Sometimes Kim Jung Il looks at things, and sometimes Gary Bettman rides escalators. - Bruce Bennett
The NHL would love the NHLPA (and you) to believe they will cancel the season without a deal. The NHLPA would love the NHL (and you) to believe they'll file for disclaiming interest.
If I were looking out for your best interests I would say stop paying attention to NHL lockout news and we'll wake you when it's over ... if it ever ends.
But since you're here, I'll just offer what keeps me sane through all this: This is a negotiation. The posturing, the back-channel bad-mouthing, and the venting are all sadly part of the process when two sides are trying to leverage every last ounce from that turnip.
So yesterday (Thursday, Jan. 3) was a bit of an ugly, stalled day ("embarrassing to worse," Pierre LeBrun called it) because the players were pissed about a change in a minor clause in the offer they received a week ago, and the league was trying to keep things moving in their direction without ticking the players off.
Nakedly, you can see two leverage or "hammer" tactics at work, clear as day:
- The league whispers that it's totally serious, it will totally cancel the season if there's no deal by Thursday. No fair takebacks, and the next deal will be even worse, it anonymously promises.
- The union restarts the whole disclaiming interest authorization process, which if enacted could ignite a legal sideshow that keeps everything in disarray.
Unfortunately, neither side trusts the other enough to stop resorting to these hypothetical hammers -- in part because they're certain the other side is purely intent on exploiting every weakness. (They're even fighting out part of that in court, with the PA shooting some solid holes in the league's pre-emptive home-court strike.)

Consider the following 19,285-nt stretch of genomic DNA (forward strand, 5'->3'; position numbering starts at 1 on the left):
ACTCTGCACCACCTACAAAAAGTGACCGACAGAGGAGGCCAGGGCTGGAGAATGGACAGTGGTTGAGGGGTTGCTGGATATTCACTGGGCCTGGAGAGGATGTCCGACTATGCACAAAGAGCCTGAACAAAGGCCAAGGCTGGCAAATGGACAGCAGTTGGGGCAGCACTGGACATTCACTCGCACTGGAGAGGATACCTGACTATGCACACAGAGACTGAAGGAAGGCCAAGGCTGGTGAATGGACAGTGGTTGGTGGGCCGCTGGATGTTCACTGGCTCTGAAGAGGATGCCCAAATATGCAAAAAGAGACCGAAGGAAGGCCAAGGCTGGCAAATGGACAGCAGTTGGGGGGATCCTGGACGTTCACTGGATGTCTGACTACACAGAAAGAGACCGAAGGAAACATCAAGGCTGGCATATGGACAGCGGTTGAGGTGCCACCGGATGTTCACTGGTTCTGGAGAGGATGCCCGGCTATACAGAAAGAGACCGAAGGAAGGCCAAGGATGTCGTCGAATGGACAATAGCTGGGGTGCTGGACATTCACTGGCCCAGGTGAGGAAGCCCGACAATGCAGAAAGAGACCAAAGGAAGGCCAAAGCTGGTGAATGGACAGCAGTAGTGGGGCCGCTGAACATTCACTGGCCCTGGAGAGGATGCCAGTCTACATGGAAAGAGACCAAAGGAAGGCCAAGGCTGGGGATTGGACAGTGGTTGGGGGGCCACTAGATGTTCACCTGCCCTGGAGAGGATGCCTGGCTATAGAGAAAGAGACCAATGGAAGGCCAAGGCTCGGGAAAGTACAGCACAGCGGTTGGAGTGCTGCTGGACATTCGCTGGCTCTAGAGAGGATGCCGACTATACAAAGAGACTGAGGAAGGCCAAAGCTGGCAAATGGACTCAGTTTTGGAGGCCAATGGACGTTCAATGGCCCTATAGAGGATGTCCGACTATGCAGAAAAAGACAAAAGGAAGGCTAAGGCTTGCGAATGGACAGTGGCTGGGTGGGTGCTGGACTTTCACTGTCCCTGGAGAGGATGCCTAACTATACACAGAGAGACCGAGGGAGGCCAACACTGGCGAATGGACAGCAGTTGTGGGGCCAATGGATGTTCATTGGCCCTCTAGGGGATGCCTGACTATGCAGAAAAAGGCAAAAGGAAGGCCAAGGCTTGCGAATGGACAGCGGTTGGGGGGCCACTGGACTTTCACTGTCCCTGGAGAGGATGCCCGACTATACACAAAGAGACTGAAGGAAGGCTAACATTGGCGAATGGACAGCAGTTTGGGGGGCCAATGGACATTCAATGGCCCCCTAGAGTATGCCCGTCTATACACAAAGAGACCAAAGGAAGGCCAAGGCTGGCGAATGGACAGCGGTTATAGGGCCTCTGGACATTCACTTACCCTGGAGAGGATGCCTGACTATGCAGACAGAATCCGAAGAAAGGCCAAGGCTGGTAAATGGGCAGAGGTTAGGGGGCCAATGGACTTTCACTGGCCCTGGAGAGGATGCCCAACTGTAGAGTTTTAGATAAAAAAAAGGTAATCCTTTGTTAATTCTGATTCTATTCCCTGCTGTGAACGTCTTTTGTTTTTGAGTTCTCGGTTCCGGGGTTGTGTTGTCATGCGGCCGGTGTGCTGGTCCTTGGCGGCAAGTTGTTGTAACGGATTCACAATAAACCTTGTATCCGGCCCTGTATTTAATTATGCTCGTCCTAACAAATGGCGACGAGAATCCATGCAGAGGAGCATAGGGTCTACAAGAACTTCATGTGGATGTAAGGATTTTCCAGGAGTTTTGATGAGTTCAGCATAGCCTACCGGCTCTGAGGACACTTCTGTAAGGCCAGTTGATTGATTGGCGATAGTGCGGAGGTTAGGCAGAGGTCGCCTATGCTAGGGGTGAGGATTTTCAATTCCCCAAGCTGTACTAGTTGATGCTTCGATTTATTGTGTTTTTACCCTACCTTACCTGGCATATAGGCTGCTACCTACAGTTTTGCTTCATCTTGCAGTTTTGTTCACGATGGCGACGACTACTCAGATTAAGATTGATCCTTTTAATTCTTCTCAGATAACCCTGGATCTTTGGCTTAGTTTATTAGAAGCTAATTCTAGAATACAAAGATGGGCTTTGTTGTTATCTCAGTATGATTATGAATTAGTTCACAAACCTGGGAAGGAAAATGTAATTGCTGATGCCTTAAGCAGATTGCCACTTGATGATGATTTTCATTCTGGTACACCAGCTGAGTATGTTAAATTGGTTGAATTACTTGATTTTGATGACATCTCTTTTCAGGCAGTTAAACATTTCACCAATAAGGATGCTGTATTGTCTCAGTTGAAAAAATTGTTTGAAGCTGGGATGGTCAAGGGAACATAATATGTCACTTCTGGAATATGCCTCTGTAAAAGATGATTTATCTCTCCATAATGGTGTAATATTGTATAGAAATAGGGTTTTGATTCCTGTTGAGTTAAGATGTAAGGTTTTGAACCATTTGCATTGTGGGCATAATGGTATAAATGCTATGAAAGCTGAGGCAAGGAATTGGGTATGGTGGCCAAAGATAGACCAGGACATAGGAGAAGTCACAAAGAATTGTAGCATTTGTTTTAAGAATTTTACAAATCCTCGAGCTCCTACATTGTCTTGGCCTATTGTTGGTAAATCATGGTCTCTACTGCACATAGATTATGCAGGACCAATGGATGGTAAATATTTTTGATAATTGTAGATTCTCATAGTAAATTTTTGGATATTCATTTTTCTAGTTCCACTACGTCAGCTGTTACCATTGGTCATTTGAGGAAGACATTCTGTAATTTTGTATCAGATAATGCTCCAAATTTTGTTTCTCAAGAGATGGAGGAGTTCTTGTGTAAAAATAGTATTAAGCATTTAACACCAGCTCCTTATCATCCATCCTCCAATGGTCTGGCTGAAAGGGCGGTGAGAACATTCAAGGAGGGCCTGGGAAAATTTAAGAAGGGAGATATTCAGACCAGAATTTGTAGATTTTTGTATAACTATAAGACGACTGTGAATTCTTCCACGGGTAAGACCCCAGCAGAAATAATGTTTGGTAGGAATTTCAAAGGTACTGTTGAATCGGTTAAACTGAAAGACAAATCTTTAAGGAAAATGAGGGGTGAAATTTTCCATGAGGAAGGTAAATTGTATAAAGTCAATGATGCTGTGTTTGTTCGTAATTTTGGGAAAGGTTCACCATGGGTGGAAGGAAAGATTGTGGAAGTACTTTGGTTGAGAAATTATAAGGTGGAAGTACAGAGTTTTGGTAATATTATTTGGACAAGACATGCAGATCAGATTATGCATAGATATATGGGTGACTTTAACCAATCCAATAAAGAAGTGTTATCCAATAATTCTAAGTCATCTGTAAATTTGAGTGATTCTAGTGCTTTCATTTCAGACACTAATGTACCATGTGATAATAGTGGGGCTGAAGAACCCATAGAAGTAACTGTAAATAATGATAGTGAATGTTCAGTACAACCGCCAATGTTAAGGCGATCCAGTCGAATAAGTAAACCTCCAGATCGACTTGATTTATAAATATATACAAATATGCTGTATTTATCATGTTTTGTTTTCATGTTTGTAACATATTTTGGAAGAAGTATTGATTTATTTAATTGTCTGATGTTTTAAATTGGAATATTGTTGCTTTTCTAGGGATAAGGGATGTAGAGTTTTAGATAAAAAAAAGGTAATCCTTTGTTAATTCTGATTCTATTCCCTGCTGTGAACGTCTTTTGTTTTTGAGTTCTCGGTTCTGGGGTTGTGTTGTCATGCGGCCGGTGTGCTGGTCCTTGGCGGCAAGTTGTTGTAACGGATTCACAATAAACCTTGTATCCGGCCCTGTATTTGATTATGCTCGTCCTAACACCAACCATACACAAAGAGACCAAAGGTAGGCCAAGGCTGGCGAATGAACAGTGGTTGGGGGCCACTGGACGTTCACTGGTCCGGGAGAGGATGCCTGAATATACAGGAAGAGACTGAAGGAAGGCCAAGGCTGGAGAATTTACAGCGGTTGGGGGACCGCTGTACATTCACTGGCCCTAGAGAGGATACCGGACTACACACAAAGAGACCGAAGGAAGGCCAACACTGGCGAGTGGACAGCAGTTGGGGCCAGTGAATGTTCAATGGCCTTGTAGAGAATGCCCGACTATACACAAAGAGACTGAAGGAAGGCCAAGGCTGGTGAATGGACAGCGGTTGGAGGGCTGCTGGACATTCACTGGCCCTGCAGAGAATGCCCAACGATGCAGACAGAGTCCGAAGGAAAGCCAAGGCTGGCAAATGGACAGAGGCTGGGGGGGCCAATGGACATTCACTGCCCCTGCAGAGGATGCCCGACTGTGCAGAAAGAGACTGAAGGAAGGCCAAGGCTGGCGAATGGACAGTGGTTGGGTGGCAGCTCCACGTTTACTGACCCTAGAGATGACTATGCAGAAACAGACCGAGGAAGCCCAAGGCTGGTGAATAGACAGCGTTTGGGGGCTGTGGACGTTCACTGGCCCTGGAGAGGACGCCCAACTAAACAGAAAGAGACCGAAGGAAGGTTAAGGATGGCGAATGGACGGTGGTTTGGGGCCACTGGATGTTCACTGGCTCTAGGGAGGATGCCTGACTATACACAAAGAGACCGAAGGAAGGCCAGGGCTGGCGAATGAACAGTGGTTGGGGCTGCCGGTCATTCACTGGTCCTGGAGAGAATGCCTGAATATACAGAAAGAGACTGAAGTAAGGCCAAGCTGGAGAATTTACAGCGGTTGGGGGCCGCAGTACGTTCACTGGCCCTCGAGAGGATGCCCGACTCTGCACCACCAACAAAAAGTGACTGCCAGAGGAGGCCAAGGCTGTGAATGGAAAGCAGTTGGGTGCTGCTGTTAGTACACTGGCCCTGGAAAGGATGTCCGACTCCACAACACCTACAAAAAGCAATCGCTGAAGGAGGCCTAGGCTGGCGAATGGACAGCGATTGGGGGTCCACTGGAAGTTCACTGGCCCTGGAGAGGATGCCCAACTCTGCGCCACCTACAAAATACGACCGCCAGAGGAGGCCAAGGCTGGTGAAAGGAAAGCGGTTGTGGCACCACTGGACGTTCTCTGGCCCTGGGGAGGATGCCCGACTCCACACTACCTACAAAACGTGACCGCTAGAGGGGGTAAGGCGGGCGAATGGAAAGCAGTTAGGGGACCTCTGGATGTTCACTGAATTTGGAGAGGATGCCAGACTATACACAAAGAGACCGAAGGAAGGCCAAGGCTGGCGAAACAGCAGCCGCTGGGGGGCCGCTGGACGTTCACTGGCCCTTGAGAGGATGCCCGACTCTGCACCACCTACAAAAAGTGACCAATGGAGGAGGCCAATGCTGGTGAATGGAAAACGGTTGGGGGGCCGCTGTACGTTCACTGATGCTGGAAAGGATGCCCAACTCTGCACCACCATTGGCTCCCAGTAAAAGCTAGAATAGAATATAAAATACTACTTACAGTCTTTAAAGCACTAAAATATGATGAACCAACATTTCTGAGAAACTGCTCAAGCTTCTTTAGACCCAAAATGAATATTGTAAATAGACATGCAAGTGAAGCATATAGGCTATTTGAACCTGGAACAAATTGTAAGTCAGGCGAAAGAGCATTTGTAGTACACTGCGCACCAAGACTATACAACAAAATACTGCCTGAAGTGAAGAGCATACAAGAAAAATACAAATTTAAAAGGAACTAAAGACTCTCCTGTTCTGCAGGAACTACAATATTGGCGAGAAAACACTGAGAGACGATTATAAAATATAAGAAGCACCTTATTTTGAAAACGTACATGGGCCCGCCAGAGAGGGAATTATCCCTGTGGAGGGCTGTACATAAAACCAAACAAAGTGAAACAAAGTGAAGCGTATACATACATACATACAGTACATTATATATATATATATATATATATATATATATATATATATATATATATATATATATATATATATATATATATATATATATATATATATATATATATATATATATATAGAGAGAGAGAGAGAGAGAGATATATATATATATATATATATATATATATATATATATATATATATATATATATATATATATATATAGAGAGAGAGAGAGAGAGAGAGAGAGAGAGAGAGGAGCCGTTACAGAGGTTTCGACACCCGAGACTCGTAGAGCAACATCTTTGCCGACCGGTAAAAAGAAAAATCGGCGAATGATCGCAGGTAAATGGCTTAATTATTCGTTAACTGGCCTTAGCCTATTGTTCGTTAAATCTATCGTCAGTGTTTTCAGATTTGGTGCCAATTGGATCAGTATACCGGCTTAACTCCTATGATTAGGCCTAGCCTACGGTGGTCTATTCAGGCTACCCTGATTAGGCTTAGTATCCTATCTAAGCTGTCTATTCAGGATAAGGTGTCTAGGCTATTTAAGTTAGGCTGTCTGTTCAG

But as long as the sides keep inching closer together, it would be insane for a deal not to be done. Here's a detailed look at one of those real issues that's actually being negotiated: the question of limiting contract "variance" to prevent back-diving contracts.
Of course, if anything could sabotage the whole process this close to the finish line, it is the sheer force of will possessed by both Gary Bettman and Donald Fehr. Their strength in representing their sides is also the weakness that threatens to destroy the entire enterprise.
(Among the many, many differences between sports labor disputes and real-world labor disputes is that seldom do people outside of the business or workers' families care about normal labor disputes, so there is not nearly the same outside pressure and appeal to the customer. The attention paid to sports disputes seems to feed their insanity.)
Fehr and Bettman are going to push it as far to the brink as they can, and they'll appeal via the media to the fans and to perceived moderates on the other side every time they think their momentum has stalled. Their constituents, hopefully, will tell them when to say enough.